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Coriander - Natural remedy of the month

  April 2010


corianderSomeone once said to me that coriander isn’t their favourite herb, it is both their favourite herbs! That is because you can use the leaves as well as the seeds in many tasty recipes. It is also believed to have a number of health benefits.

Coriander has been around forever – it is even referred to in the Bible where the colour of “manna” is compared to it. The Romans brought coriander to Britain and it has been widely used in cookery and for some health remedies ever since.

It is a hardy plant – actually a member of the parsley family - and is an annual although occasionally can survive into a second year. It grows to only around two feet and has small pink, pale blue or white flowers. It is widely grown around the world now although it prefers warm dry conditions.

The seeds are the most used part of this plant. They are sweet and aromatic, with a gentle citrus undertone. Whole seeds keep for very long periods, but when ground the flavour and aroma disappears far more quickly. The seeds are used in many curries and Asian dishes and also increasingly in a range of other meals where their distinct taste add to the overall flavour. Fresh leaves have a stronger more pungent flavour but added as decoration with a touch of flavour are proving popular in a number of dishes.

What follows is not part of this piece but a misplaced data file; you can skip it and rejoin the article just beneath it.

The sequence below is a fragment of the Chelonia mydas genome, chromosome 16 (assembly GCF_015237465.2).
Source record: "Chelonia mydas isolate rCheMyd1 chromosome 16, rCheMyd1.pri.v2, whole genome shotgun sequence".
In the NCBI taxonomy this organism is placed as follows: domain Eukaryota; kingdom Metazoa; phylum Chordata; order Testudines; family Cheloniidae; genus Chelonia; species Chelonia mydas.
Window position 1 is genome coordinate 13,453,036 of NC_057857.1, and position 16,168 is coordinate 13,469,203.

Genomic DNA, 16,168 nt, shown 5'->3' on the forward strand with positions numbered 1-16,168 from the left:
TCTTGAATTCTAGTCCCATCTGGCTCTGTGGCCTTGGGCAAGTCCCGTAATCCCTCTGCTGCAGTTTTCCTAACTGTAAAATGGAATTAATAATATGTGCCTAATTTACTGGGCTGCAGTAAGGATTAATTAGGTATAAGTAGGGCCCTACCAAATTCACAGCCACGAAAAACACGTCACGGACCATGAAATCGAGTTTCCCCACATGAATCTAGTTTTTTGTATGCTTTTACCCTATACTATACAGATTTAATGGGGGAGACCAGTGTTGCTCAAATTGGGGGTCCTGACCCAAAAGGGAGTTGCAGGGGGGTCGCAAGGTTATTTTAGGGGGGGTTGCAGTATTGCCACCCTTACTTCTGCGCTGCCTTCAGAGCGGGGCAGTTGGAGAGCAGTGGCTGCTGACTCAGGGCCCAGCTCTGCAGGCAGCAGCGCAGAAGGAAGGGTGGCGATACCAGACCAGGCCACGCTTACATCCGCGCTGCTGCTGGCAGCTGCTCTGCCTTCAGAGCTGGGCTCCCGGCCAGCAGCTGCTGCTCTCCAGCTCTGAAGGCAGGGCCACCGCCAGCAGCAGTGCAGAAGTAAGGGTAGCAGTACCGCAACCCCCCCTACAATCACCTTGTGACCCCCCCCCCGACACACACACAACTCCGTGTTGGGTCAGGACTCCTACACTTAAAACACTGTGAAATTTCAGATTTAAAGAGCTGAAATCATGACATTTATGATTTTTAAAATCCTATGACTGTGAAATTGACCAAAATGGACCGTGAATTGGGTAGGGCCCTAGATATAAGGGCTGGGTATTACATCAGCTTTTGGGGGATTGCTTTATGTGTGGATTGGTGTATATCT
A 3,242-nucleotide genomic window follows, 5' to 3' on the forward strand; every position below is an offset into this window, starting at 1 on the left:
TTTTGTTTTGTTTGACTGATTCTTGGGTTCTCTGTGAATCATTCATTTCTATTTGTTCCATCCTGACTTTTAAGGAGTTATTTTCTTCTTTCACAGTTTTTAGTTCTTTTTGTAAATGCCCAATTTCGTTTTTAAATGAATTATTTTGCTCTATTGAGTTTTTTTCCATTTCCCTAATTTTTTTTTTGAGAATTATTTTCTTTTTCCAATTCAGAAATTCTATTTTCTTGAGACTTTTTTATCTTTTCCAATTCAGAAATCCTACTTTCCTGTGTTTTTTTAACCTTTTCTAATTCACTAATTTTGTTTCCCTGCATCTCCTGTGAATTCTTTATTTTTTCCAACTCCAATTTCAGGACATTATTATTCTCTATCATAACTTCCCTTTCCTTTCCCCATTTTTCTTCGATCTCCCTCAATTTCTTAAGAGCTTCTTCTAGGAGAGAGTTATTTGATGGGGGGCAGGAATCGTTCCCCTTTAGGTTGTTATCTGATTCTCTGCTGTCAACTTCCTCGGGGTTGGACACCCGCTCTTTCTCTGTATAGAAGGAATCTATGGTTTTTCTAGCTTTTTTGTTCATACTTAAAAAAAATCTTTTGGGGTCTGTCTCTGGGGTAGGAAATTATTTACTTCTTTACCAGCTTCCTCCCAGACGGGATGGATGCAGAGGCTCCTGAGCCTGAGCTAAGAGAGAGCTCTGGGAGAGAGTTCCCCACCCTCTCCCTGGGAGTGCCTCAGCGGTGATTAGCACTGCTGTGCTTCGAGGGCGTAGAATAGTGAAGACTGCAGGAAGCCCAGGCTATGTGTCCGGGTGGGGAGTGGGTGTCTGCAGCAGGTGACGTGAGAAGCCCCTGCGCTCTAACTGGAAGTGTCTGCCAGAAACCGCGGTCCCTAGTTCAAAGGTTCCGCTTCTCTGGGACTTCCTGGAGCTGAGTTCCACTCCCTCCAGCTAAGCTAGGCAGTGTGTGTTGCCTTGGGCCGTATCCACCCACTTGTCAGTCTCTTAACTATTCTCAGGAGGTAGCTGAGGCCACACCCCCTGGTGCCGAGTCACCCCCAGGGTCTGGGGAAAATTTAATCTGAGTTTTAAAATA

Coriander seed oil has long been praised as an aromatic stimulant and also as something that can help the digestion. It is also said to benefit the nervous system – coriander cakes used to be baked to treat “St Anthony’s Fire”. In Asia, coriander is used for many conditions including headaches, piles, conjunctivitis and rheumatism.

Interestingly, recent studies show that coriander contains an antioxidant that helps prevent animal fats from turning rancid and also contains substances that kill certain bacteria and fungi. This could help support the belief that coriander can be used as an antiseptic to help clean minor cuts and wounds.

Coriander is a popular plant for gardens and if planted in a sunny position, can produce fine plants with many seeds.

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